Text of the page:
Reigning chili champion Willie Tellez held on to his title, bringing home a first-place win for a the second year in a row at the Western Roundup and Chili Cook-Off held Saturday night.
The evening’s festivities kicked off at 6 p.m. at with music by Heart of Gold, and plenty of time for everyone to enter the raffle, bid on silent auction items and sample a variety of chili styles.
Tellez’s “Plumb Good Chili” (he owns Pro Drain and Plumbing Service) faced fiery competition from eight other contenders, including previous winners. Second place went to Sharon Jones, owner of the , for her aptly named “Award Winning Chili” served with an array of tasty toppers. Both Tellez and Jones offered traditional bean and beef chilies the crowd seemed to favor.
Jim Froelicher, a longtime cook-off competitor, nabbed the third-place spot with something different—a pork chili verde with roasted New Mexico chilies.
A possible showdown between local heroes—the and the —was not to be, however. The matchup was scratched when firefighters rolled out on a call just before the cook-off was to begin. It was hoped they would be able to make the contest before voting closed at 7:30 p.m., but the crowd ultimately didn’t get a chance to try their “10 House Chili.”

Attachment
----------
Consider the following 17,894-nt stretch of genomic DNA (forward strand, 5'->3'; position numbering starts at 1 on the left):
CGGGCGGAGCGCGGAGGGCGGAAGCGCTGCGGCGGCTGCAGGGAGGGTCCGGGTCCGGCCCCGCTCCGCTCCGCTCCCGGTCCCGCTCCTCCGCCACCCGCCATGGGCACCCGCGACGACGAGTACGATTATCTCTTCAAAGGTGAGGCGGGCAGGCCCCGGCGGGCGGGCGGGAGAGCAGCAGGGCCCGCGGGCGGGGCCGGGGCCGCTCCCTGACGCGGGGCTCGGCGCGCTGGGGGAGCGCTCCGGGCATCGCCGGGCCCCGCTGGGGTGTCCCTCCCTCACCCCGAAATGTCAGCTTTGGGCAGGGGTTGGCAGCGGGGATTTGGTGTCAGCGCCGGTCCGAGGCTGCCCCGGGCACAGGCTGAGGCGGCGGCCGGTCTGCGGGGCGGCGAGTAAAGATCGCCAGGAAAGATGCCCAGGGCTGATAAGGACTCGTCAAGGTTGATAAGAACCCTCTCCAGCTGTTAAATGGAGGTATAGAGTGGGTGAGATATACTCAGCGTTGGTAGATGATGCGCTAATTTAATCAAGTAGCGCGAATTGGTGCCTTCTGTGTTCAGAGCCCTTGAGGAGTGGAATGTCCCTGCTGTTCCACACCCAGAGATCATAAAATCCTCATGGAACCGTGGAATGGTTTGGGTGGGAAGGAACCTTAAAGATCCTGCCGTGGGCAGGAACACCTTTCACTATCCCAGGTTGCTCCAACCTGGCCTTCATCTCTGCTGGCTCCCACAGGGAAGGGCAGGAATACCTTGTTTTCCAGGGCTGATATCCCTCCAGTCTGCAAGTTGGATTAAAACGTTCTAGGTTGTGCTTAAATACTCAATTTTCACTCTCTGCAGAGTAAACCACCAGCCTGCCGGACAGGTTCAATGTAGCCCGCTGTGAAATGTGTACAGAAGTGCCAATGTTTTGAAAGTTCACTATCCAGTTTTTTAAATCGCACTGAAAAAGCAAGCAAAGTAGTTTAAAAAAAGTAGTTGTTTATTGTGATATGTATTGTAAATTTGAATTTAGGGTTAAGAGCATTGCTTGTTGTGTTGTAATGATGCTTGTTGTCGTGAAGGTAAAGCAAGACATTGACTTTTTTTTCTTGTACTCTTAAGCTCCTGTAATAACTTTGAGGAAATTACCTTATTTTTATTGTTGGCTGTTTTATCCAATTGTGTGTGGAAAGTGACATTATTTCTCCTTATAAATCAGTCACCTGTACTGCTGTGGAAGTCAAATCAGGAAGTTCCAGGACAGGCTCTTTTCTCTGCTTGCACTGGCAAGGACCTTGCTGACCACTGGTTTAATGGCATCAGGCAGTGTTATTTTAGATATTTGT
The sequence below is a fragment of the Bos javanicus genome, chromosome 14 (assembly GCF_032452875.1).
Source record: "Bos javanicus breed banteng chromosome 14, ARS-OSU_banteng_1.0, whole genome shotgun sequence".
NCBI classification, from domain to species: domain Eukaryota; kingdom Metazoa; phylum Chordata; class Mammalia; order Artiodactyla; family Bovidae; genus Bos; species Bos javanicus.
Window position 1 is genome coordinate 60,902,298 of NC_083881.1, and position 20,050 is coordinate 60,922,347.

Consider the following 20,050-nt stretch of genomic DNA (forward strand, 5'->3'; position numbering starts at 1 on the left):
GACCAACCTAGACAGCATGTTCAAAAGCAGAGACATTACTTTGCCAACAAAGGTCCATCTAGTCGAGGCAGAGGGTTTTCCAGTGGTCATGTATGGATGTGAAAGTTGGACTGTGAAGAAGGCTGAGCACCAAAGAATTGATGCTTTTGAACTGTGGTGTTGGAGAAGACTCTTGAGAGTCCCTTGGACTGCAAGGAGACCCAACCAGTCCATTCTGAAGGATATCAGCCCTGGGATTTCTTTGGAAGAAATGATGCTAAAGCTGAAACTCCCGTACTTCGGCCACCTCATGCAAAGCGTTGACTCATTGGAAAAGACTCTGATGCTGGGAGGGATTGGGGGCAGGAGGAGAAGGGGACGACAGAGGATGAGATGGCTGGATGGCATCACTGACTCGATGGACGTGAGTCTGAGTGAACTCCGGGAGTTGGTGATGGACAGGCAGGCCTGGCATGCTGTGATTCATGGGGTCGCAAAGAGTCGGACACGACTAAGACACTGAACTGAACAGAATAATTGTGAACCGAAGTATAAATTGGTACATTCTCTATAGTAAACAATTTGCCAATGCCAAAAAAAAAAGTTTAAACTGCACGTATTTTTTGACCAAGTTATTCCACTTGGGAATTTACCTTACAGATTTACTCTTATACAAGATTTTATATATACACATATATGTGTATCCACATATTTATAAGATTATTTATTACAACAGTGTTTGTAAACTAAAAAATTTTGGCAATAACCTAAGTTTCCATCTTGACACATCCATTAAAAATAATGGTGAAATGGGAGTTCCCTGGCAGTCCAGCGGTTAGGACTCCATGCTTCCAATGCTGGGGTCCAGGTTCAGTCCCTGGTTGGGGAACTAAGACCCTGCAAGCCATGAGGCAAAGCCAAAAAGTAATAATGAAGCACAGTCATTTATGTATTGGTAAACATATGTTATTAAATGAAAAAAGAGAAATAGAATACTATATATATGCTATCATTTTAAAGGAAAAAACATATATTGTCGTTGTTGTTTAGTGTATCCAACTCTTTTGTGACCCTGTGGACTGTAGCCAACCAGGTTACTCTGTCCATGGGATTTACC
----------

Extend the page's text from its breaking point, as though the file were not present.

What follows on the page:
Sheriff’s deputies showed up in force to support Jim Wieboldt, a crime prevention specialist with the department, whose “The Posse's Smokin’ Double Barrel Chili” featured smoked sausages and just the right amount of heat. (By the way, Wieboldt is the guest speaker at Monday's meeting of the , where he’ll be talking about .)
Amber Eck and the law firm of Zeldes and Haeggquist Law cooked up “Chili So Good It Should Be Illegal”; John Mendoza gave us a “Mean Bean Chili”; Rita Gibbons Sterling and Pat Origlieri entered with “Rio Rita’s 1-Shot Chili”—willing patrons also got a water-gun shot of tequila on the side; Tony Villaman from the Knights of Columbus served up “Knight’s Delight”; and Lou Melenzez was the sole vegetarian contender with his meatless “East Meets West” chili with tofu.
Hot dogs, potato salad and chips filled any nooks and crannies that the chili didn't.
Dressed in their finest Western wear, members of Soroptimist International of Lemon Grove circulated throughout the crowd selling raffle tickets. Prizes included museum, sports and theater tickets, a fishing trip, cook’s packages and portraits. Silent auction items featured wine tasting, restaurant gift certificates, a pool party, tickets to the Mainly Mozart Festival and sports memorabilia.
Proceeds from the annual event benefit the , which provides food and gifts for local families in need each year.